I went to the Mylapore festival just to see the kolams on North Mada Street at the kolam contest.
Do click on the pictures for an enlarged view
Squares about three or four feet wide had been marked and numbered, and contestants were given each a bag of white powder and 40 minutes to exhibit their skills.
Kolams are the patterns traditionally drawn by women with rice flour on the ground, smeared and cleaned with cowdung, in front of their homes. It is considered auspicious, and of course decorative and ornamental.
Cowdung is used for its anti bacterial properties, and helps to make the ground smooth and dark. Rice flour is used so that living beings like ants and birds can feed off it.
This art has been prevalent for so many centuries, handed down from generation to generation, learnt by girls by watching other women do it. To these they add their own creations and designs, letting their imagination and artistic skills take over.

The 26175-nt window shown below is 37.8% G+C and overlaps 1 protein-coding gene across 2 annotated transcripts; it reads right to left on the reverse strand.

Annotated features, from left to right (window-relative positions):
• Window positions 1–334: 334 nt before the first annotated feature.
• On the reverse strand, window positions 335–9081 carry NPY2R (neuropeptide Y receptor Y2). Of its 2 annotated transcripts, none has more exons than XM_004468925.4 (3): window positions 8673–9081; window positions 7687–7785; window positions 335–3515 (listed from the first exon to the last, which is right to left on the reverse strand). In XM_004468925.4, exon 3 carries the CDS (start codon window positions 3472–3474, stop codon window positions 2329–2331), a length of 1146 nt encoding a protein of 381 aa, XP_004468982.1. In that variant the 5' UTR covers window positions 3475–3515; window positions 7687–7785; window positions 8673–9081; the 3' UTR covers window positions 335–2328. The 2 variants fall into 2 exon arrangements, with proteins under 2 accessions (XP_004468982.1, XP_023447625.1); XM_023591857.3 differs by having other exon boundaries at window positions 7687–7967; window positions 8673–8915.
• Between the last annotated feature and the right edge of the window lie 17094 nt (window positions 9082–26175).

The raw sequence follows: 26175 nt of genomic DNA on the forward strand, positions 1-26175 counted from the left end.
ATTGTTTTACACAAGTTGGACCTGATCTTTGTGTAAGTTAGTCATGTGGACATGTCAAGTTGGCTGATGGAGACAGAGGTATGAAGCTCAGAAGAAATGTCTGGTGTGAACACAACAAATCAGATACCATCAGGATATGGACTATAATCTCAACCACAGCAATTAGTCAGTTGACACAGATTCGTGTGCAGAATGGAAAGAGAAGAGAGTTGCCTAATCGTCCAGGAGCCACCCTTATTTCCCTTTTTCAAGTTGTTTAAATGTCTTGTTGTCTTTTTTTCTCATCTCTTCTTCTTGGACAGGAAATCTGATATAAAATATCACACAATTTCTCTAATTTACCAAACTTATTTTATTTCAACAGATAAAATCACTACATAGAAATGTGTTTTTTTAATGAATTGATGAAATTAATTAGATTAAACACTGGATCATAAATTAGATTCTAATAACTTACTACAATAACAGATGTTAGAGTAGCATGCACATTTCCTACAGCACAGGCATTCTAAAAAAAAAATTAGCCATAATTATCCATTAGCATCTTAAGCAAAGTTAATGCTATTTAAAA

Women who have never been to schools, and cannot count even up to thirty, can with ease draw kolams which require even a hundred dots.
At the Mylapore festival, no colours are allowed for the kolams (which then become rangolis) and the rule says they have to be based on pullis (dots), the traditional way of drawing them.
Neither age nor gender was a deterrent to the participants’ enthusiasm.
This is a post script. In many homes in Chennai, it is the domestic helper who does the kolam in the mornings in front of the house. Here is my assistant with her creation in front of our neighbour's house on Pongal day.
And this is My World Tuesday this week at Mylapore.